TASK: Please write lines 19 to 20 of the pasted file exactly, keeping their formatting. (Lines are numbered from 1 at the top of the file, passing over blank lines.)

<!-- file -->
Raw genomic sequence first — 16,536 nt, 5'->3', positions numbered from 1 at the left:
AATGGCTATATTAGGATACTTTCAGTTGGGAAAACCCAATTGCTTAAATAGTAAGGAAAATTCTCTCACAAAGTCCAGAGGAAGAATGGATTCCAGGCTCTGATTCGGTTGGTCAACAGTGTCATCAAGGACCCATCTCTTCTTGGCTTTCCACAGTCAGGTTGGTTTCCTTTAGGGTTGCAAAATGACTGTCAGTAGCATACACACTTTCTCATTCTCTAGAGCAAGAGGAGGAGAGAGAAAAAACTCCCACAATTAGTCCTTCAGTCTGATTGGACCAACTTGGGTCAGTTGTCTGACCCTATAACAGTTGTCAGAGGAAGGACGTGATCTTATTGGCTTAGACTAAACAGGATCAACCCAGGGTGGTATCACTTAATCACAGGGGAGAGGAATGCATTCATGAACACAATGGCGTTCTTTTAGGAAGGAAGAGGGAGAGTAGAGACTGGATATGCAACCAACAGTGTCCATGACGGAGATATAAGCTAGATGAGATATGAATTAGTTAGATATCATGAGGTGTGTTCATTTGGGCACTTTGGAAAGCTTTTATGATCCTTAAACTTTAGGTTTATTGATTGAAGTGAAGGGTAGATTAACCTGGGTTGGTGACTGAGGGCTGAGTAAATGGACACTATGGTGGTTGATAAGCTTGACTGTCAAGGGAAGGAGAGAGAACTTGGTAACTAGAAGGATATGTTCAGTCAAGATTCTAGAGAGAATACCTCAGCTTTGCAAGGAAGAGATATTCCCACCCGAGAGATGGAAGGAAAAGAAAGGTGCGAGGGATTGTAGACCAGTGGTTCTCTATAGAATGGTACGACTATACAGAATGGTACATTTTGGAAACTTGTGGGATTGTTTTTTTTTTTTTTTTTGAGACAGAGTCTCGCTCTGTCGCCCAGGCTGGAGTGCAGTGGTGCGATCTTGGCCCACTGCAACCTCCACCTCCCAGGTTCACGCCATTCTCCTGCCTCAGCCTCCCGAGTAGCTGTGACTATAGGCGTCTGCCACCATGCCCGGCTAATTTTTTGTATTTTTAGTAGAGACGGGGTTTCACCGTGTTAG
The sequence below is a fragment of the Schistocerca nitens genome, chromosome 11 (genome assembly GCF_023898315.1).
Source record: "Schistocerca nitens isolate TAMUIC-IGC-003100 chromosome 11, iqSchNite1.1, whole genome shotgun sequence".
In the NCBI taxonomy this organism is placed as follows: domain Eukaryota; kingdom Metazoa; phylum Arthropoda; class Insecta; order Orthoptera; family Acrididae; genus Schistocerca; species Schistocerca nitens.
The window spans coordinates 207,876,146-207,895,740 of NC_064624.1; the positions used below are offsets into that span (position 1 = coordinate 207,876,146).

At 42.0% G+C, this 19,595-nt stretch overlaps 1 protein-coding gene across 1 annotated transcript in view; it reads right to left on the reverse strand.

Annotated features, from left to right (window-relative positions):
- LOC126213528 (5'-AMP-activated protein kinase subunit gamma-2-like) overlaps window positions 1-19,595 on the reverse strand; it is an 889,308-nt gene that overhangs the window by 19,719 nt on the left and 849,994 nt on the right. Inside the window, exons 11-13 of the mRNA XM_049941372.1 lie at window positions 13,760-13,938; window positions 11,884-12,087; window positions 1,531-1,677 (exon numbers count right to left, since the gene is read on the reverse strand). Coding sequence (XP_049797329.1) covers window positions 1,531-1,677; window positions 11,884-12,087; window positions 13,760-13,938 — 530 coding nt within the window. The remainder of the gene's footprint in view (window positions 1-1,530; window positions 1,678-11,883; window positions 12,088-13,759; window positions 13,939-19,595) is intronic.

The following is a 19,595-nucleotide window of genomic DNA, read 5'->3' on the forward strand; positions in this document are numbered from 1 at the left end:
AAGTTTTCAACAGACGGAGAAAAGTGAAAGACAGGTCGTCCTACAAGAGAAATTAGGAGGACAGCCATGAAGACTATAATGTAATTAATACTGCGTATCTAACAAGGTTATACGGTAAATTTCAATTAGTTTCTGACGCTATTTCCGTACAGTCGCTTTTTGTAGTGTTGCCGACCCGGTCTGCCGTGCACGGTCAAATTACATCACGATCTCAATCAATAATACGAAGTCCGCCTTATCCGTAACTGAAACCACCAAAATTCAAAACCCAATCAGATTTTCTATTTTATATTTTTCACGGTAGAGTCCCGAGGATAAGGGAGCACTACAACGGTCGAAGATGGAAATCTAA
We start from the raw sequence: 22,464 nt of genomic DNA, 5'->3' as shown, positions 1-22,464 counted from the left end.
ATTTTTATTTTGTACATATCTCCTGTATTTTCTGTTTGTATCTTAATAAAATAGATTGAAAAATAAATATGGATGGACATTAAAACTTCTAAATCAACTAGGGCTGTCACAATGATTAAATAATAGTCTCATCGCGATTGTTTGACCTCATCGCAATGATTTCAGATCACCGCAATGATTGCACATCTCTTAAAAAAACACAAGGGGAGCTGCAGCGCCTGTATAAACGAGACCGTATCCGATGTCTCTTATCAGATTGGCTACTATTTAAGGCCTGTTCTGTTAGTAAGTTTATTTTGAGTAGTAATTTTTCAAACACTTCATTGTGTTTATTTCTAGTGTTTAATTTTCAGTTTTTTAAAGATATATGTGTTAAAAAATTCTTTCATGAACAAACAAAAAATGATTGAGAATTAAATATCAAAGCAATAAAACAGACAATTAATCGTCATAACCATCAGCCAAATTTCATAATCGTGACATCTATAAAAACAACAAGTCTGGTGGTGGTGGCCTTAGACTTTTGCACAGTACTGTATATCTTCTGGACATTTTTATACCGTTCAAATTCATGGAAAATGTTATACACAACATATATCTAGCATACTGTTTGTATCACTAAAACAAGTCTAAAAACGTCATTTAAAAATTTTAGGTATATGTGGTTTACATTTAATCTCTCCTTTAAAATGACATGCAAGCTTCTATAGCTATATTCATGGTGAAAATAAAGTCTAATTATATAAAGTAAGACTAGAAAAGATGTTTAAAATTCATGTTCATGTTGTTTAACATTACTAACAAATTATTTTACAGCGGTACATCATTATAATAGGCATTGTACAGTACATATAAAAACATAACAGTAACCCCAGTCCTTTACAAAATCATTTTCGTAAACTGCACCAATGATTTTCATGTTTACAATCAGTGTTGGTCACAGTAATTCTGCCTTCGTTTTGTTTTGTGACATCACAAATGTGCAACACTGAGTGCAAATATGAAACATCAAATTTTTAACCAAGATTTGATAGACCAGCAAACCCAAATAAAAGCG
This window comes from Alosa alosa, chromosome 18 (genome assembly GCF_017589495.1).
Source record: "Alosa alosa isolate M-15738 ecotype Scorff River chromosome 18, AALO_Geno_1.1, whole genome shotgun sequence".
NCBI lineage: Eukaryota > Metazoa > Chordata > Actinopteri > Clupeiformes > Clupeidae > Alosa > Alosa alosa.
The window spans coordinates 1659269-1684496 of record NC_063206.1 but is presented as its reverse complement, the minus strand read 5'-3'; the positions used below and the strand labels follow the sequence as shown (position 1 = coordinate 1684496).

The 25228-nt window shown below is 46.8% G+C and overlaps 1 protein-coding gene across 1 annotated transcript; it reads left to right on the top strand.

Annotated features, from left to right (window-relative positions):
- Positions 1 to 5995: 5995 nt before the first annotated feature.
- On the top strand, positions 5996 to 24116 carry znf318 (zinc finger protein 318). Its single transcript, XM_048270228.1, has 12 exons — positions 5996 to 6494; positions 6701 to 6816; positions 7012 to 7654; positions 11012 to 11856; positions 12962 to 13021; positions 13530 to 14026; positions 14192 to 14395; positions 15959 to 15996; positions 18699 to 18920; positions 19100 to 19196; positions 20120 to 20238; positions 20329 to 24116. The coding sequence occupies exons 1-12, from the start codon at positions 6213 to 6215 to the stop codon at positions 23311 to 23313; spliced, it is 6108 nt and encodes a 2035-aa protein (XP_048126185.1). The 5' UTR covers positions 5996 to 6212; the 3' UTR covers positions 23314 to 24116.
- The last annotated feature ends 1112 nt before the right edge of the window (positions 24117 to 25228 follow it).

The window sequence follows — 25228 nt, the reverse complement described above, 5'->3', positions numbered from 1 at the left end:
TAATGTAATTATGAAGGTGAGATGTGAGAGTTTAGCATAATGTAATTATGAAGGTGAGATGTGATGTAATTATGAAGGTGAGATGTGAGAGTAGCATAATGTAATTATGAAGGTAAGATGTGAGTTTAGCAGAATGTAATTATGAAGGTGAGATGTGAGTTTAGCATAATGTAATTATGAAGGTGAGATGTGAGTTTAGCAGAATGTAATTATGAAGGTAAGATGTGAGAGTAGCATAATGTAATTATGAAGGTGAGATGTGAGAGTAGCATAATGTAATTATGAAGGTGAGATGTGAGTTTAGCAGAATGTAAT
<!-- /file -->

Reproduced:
Annotated features, from left to right (window-relative positions):
- Positions 1 to 5995: 5995 nt before the first annotated feature.